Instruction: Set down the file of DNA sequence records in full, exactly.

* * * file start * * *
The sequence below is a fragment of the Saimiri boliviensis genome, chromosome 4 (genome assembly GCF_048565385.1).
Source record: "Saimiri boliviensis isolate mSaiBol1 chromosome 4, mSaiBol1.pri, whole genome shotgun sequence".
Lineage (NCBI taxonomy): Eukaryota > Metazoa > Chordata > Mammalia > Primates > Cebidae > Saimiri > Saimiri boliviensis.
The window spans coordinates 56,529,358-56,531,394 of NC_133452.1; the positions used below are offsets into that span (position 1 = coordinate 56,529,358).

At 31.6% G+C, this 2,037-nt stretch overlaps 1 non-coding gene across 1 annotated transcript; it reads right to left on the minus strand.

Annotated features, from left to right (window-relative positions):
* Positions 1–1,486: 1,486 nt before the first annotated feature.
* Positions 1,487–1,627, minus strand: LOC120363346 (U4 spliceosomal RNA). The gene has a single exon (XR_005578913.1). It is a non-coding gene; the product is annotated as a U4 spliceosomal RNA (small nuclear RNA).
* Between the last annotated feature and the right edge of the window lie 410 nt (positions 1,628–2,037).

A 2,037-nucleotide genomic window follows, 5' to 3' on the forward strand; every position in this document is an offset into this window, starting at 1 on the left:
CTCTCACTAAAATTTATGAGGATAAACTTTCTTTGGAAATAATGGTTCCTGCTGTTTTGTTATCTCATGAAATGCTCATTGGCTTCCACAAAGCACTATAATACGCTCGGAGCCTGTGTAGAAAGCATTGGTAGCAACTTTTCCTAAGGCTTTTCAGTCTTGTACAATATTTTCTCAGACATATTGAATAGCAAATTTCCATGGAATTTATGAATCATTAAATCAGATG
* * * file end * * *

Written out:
The sequence below is a fragment of the Saimiri boliviensis genome, chromosome 4 (genome assembly GCF_048565385.1).
Source record: "Saimiri boliviensis isolate mSaiBol1 chromosome 4, mSaiBol1.pri, whole genome shotgun sequence".
Lineage (NCBI taxonomy): Eukaryota > Metazoa > Chordata > Mammalia > Primates > Cebidae > Saimiri > Saimiri boliviensis.
The window spans coordinates 56,529,358-56,531,394 of NC_133452.1; the positions used below are offsets into that span (position 1 = coordinate 56,529,358).

At 31.6% G+C, this 2,037-nt stretch overlaps 1 non-coding gene across 1 annotated transcript; it reads right to left on the minus strand.

Annotated features, from left to right (window-relative positions):
* Positions 1–1,486: 1,486 nt before the first annotated feature.
* Positions 1,487–1,627, minus strand: LOC120363346 (U4 spliceosomal RNA). The gene has a single exon (XR_005578913.1). It is a non-coding gene; the product is annotated as a U4 spliceosomal RNA (small nuclear RNA).
* Between the last annotated feature and the right edge of the window lie 410 nt (positions 1,628–2,037).

A 2,037-nucleotide genomic window follows, 5' to 3' on the forward strand; every position in this document is an offset into this window, starting at 1 on the left:
CTCTCACTAAAATTTATGAGGATAAACTTTCTTTGGAAATAATGGTTCCTGCTGTTTTGTTATCTCATGAAATGCTCATTGGCTTCCACAAAGCACTATAATACGCTCGGAGCCTGTGTAGAAAGCATTGGTAGCAACTTTTCCTAAGGCTTTTCAGTCTTGTACAATATTTTCTCAGACATATTGAATAGCAAATTTCCATGGAATTTATGAATCATTAAATCAGATG